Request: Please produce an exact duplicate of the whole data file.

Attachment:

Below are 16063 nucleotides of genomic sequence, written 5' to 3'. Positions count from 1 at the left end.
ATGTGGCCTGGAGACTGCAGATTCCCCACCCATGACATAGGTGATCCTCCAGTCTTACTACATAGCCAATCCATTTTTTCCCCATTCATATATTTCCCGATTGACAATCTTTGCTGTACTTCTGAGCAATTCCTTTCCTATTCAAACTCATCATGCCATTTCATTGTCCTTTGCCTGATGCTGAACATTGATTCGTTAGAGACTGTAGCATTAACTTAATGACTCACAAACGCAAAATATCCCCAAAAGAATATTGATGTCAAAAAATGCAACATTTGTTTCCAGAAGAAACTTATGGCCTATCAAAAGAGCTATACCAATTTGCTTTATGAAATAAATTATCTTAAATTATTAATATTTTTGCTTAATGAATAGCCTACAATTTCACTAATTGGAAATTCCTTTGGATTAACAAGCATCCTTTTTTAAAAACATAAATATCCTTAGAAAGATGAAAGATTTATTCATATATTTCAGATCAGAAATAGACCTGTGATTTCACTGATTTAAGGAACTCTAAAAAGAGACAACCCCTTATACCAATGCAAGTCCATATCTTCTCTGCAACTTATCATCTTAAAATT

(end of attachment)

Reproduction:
Below are 16063 nucleotides of genomic sequence, written 5' to 3'. Positions count from 1 at the left end.
ATGTGGCCTGGAGACTGCAGATTCCCCACCCATGACATAGGTGATCCTCCAGTCTTACTACATAGCCAATCCATTTTTTCCCCATTCATATATTTCCCGATTGACAATCTTTGCTGTACTTCTGAGCAATTCCTTTCCTATTCAAACTCATCATGCCATTTCATTGTCCTTTGCCTGATGCTGAACATTGATTCGTTAGAGACTGTAGCATTAACTTAATGACTCACAAACGCAAAATATCCCCAAAAGAATATTGATGTCAAAAAATGCAACATTTGTTTCCAGAAGAAACTTATGGCCTATCAAAAGAGCTATACCAATTTGCTTTATGAAATAAATTATCTTAAATTATTAATATTTTTGCTTAATGAATAGCCTACAATTTCACTAATTGGAAATTCCTTTGGATTAACAAGCATCCTTTTTTAAAAACATAAATATCCTTAGAAAGATGAAAGATTTATTCATATATTTCAGATCAGAAATAGACCTGTGATTTCACTGATTTAAGGAACTCTAAAAAGAGACAACCCCTTATACCAATGCAAGTCCATATCTTCTCTGCAACTTATCATCTTAAAATT